Helping boys understand loss and death

Even as adults we find significant loss experiences of any kind hurt. So we can imagine how it is for children. The separation distress that many of our young children experience is a good example of this because, in the eyes of the child, they have lost connection (albeit temporarily) with the safest grown-up they know. Given that little boys can often struggle with feeling safe and loved – especially when they seem to be making lots of random poor choices – then loss can be so confusing for them.

Neuroscientific research shows that girls can access their verbal centres when feeling distressed much more easily than boys. Boys tend to struggle with this so they can’t always communicate to us in words and therefore we can fail to read their feelings. We can help our boys cope better right though life, if we can help to build an understanding about loss and its companion grief, and the ensuing hurt that comes with them.

The most significant loss experience that will challenge you in life is the loss of someone you love dearly when they die.

So often, particularly as loving mums, we want to protect our children from death and we avoid dealing with it, but unfortunately, we are actually protecting them from a vital learning and this will come at a great cost later in life.

Coping with significant loss and death is a crucial life skill that children can benefit from experiencing while they are still children. I have met many people over the years who were told that their family dog had been sent to a farm and that was why he wasn’t in the family home any more, only to find out many years later that he had been put down by the vet because he was very unwell. In a way, farm kids get to see and become familiar with death simply because animal deaths naturally occur over time in a farm setting. I still vividly remember my 15-year-old brother sobbing in the shed when his pet joey (a baby kangaroo) died, however, no-one spoke about it or went to soothe him. I hope that today we can better help children understand death, including losing their much-loved pets.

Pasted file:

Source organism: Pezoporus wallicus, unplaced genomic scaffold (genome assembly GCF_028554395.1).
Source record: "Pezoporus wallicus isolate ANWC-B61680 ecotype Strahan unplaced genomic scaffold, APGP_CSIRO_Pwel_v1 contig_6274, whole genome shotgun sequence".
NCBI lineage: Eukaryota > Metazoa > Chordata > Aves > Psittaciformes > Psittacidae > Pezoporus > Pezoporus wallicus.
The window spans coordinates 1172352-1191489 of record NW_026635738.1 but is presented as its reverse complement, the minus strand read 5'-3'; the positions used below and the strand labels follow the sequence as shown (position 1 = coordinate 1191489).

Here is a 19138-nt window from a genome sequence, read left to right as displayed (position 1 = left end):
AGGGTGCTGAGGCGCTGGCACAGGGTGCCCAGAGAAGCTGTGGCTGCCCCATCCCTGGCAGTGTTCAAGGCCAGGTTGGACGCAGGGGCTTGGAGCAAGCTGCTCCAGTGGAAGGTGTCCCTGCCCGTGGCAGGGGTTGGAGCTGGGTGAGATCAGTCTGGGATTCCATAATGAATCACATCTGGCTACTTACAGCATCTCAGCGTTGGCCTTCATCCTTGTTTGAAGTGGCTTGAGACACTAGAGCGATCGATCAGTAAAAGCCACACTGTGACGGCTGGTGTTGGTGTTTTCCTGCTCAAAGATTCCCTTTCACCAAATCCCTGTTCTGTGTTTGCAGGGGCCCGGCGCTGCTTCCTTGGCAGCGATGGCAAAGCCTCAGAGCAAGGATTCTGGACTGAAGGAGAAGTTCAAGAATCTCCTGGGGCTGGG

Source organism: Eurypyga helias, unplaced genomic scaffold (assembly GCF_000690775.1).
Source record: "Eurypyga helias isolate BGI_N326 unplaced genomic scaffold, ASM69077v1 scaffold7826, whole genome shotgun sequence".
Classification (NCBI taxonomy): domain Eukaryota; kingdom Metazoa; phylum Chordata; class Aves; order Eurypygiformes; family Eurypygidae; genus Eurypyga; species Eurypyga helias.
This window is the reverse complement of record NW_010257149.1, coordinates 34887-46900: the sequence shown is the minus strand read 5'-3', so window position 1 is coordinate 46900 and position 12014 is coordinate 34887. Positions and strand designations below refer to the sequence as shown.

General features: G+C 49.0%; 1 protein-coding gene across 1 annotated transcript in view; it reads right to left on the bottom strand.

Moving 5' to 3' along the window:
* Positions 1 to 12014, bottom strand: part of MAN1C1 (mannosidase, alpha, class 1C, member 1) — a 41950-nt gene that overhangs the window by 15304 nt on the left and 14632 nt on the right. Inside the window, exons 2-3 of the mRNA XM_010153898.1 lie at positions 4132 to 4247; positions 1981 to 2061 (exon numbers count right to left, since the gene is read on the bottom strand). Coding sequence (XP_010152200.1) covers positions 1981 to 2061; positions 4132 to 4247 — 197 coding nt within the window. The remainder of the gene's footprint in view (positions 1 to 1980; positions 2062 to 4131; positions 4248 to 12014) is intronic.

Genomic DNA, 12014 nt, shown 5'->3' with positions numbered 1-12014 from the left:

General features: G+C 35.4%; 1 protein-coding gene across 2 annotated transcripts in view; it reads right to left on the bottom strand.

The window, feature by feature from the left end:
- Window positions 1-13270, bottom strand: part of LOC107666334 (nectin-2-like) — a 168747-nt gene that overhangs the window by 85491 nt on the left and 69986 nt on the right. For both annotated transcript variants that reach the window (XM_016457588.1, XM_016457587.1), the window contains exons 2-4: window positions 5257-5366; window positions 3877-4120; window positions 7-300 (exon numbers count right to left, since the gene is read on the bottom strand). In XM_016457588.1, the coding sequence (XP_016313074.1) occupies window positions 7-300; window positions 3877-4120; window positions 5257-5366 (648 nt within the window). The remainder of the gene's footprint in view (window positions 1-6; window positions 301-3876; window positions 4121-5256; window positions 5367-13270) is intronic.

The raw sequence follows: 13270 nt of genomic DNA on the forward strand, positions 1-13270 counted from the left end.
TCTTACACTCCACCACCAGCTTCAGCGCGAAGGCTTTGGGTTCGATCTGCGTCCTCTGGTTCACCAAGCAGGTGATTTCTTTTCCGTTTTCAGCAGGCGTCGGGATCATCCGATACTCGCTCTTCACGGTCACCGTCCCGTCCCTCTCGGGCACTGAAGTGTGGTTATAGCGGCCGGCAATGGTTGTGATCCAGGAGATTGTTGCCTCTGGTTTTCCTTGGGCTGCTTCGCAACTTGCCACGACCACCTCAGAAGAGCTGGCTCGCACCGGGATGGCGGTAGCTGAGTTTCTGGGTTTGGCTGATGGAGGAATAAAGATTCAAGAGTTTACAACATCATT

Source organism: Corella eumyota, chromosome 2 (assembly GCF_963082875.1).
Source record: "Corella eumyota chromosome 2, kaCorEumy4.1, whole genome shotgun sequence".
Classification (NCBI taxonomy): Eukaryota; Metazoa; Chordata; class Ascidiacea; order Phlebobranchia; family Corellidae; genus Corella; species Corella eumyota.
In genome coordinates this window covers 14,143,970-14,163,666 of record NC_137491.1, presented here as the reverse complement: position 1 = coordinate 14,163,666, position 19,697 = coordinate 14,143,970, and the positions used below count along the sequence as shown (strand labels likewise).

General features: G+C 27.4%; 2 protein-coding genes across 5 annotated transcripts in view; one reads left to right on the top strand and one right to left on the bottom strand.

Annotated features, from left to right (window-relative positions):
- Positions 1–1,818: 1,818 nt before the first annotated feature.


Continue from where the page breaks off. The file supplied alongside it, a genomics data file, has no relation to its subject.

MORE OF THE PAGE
When we lose someone we love dearly, it is a catastrophic injury to our heart and the pain is extremely uncomfortable and unrelenting. It can be like the worst pain of all to experience because there is no quick solution or remedy that can fix it.

The death of a loved one can also make us feel weak and powerless — both things that can cause boys to behave with anger and aggression, rather than surrender to deep sadness.

On top of that, the grieving process is a chaotic and emotionally overwhelming time in our life and the mixture of emotions can make us feel very unstable and out of control. Any time we feel out of control, the primitive brain is triggered again because of the threat to our survival.

Grief is not just about sadness and bereavement, it is a time when irrational feelings like anger, disappointment, confusion, guilt and powerlessness all surge through our mind and body. It makes everyone feel pretty awful and so our emotionally vulnerable boys can struggle deeply when they are grieving.

Our sons need to see their mums and dads (especially dads) cry when someone special dies so that we normalise that crying is a very normal and healthy way of expressing grief and sadness for men and women. Even though seeing their parents cry is healthy, it can also frighten our little boys. It can be really helpful to give your son some ideas about what he can do to help you when you are sad or crying, because he will want to be helpful. Maybe he could find the tissues, hold your hand or give you a gentle tickle on the tickle spot high up on your back.

When adults, particularly men, give clear messages that our big feelings — which are incredibly valid, normal and are a healthy part of the grieving process — are somehow wrong or bad or, worse still, a form of weakness, we may very well be setting these boys up to struggle with knowing what to do with the same feelings later on in life. So many men that I met in my years working around funerals and in palliative care are terrified of feeling grief, and many have learnt the art of freezing these feelings deep inside them.

Sadly, buried feelings of deep grief have a tendency to turn into depression, or workaholism or emotional withdrawal from people they love. In other words, we need to teach our boys today that grief hurts and everybody cries.

I have spoken often of how guinea pigs can help our rooster kids, especially our rooster boys, learn to be gentle and kind. Well, these lovely little creatures can also be fabulous teachers for our boys when it comes to death. I suggest guinea pigs because they tend not to live as long as cats or dogs so the lesson can be learnt early. What we do know is that if you tenderly stroke a small animal, you will increase the capacity to connect lovingly with it and so if you have a guinea pig that your young son pats a lot, he will fall in love with it. When it dies, his heart is going to hurt and he is going to feel those big emotions that come when we lose someone we love. This is the teachable moment about, what is death?